Revenue from personal income taxes is expected to drop $1.59 billion over the biennium compared with previous estimates in March, according to a presentation Wednesday by the Oregon Office of Economic Analysis. Revenue from the state's corporate activity tax is expected to drop $414 million, while corporate income tax revenue is expected to drop $233 million, according to the report.
While economists normally have a difficult time predicting turning points in the business cycle, the pandemic has made the state's economic outlook quite clear, state economist Joshua Lehner said in a statement.
"It became clear overnight that Oregon is in recession and that the downturn will be severe. Recovery will take years," Lehner said
The state's reliance on personal and corporate income taxes makes its revenue more volatile than other states', according to the report. This is because personal and corporate revenues are more closely tied to the business cycle, meaning large swings in business and investment income will result in swings in tax revenue as well, Lehner told Law360.
Beyond the 2019-2021 biennium, the office projected a $4.12 billion reduction in tax revenues for the 2021-2023 biennium, and a $3.19 billion tax revenue reduction in the 2023-2025 biennium, as compared with the March forecast. When lottery revenue reductions are included, the state is projected to collect $2.69 billion less revenue in 2019-2021, $4.38 billion less in 2021-2023 and $3.38 billion less in 2023-2025, as compared with the March forecast.
Tax revenue from marijuana is expected to rise by $9 million for the 2019-2021 biennium as compared with the March forecast, but it is then expected to drop by $5 million for the 2021-2023 biennium and $18 million for the 2023-2025 biennium as compared with the March forecast.
In recent years, Oregon has lessened its dependence on income taxes and become more dependent on revenues from sales, such as revenue from the state's corporate activity tax, lodging taxes and marijuana taxes, according to the report. However, because of the impact to spending of stay-at-home and social distancing measures put in place to address the pandemic, it is too early to tell whether this diversification of tax types has helped or hindered Oregon's fiscal situation, Lehner told Law360.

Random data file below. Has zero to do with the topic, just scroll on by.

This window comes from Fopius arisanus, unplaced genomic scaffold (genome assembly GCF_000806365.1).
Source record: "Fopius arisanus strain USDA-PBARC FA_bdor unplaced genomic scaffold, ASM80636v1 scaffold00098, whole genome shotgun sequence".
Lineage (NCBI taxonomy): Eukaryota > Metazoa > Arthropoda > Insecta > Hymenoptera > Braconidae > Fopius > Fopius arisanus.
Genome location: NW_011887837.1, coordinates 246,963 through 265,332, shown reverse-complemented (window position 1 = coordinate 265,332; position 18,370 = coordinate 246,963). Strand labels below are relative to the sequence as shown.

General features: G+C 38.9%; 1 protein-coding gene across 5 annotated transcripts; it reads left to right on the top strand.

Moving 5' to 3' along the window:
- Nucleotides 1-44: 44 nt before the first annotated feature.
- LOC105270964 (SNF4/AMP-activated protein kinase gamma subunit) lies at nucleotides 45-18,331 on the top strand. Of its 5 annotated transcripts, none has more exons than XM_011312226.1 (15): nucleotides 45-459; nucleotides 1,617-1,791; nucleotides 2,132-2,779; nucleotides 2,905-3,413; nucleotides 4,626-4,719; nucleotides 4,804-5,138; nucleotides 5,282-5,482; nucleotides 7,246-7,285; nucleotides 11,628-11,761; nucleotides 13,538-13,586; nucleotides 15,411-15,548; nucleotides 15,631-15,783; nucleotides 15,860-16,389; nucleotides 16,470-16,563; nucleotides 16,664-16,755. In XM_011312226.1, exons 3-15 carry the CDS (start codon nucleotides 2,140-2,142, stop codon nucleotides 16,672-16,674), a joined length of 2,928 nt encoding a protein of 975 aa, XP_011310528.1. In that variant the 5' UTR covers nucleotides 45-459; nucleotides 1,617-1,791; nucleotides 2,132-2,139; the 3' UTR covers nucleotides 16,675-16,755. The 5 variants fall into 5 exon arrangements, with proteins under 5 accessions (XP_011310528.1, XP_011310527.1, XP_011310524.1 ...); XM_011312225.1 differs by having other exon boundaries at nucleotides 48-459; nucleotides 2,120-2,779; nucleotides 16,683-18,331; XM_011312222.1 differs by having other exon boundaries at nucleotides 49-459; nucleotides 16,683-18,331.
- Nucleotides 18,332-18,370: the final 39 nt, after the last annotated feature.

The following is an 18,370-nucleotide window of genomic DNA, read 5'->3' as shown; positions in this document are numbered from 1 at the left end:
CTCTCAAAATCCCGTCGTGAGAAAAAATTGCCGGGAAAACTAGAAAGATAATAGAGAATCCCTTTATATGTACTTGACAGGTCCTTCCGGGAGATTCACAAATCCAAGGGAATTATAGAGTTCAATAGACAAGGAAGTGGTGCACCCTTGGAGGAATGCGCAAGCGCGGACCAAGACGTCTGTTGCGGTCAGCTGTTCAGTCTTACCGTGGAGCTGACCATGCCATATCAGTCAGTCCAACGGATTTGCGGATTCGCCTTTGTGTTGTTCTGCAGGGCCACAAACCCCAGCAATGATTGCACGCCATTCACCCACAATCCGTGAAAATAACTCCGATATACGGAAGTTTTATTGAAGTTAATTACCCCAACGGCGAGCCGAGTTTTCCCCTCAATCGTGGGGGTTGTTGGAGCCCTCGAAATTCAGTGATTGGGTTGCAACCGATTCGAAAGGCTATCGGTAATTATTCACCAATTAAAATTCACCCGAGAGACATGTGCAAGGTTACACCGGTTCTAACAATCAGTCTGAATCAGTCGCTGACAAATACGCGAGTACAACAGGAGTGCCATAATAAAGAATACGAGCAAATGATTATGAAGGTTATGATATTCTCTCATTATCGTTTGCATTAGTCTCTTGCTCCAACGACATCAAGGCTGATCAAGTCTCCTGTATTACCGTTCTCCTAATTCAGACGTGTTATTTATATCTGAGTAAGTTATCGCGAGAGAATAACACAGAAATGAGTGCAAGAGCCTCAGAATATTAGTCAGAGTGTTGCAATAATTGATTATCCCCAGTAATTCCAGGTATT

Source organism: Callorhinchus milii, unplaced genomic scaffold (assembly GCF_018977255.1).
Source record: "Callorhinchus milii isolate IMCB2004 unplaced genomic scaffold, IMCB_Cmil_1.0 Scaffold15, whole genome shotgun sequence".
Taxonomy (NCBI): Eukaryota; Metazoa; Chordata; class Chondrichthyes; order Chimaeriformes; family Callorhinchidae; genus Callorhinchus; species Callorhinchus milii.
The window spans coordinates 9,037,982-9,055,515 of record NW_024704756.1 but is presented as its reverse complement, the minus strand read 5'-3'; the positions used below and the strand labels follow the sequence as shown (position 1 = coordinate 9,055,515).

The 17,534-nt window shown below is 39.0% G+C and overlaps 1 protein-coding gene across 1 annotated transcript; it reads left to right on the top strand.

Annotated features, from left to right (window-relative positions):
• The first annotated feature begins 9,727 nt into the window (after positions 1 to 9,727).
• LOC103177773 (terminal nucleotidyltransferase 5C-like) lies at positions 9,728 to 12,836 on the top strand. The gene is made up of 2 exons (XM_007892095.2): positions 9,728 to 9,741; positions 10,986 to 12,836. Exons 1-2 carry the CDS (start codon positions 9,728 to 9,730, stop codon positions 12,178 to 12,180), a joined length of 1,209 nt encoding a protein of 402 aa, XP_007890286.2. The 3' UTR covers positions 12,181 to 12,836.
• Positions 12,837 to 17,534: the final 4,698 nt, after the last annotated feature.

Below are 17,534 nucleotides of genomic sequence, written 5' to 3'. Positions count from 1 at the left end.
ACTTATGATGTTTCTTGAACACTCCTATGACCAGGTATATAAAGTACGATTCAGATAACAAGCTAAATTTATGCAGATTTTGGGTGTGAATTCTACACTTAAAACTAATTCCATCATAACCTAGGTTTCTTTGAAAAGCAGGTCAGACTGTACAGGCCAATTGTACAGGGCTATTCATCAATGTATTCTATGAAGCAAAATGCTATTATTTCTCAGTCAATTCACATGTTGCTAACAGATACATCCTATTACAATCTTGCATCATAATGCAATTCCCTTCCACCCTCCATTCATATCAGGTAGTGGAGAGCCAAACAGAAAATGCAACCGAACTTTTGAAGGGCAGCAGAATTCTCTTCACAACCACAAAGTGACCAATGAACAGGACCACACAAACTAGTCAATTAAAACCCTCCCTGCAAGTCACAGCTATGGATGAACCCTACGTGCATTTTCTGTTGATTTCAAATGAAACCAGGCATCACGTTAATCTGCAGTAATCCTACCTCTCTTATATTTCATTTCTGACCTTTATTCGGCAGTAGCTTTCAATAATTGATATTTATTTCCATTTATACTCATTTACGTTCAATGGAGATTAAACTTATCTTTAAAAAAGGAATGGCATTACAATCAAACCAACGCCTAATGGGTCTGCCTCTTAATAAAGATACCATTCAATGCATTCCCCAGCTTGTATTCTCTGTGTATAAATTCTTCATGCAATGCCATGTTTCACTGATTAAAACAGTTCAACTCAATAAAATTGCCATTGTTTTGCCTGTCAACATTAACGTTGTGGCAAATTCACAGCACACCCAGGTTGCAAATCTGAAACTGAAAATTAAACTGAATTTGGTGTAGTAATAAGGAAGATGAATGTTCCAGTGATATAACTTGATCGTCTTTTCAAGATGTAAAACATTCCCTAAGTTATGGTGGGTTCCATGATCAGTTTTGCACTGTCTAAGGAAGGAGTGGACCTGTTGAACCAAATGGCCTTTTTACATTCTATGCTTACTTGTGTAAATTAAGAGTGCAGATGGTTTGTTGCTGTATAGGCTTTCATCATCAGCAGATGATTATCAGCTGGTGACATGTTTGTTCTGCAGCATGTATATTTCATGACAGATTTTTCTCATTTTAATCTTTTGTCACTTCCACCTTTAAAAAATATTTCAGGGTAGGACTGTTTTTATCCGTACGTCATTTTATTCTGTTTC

In particular, Lehner noted the corporate activity tax had gone into effect only at the start of the year.
"You would think, over the long run, it's going to make the revenues more stable because it is a tax related to consumer spending, and now the first recession that we're going to go through with a new system is one that's going to hit consumer spending to a larger degree," Lehner said.
Whether the new tax made revenue more or less stable, given the nature of the recession, is "way too hard to say," Lehner added.
Democratic Gov. Kate Brown called in a statement for federal action to help states bridge their pandemic-induced budget gaps. The governor's spokeswoman, Elizabeth Merah, told Law360 that Brown was working with the state's congressional delegation on the matter. Merah also noted that according to a recent Moody's Analytics report, Oregon is one of the top five states best positioned to face the pandemic-induced recession because of the state's reserve fund.
Merah added that a special session might be called, saying discussions with legislative leadership were ongoing.
Legislative leadership did not respond to requests for comment. House Speaker Tina Kotek, D-Portland, and House Majority Leader Barbara Smith Warner, D-Portland, issued separate statements praising the state's preparedness thanks to its reserves.
House Republican Leader Christine Drazan, R-Canby, and Senate Republican Leader Fred Girod, R-Stayton, issued statements criticizing the governor's stay-at-home orders as hurting the state's economy.
"This revenue loss could have been mitigated if the governor had been a leader and opened our state weeks ago," Girod said.
Oregon will have $1.75 billion in effective reserves, consisting of its education stability fund and its rainy day fund, by the end of the 2019-2021 biennium, according to the report by the Office of Economic Analysis.
Oregon businesses in March asked for a delay in implementing the state's corporate activity tax. The deadline for the first estimated payments was not extended, but the Department of Revenue raised the liability threshold for the payments. Additionally, the department said certain payments under the federal Coronavirus Aid, Relief and Economic Security Act were not subject to the tax.
--Editing by Robert Rudinger.
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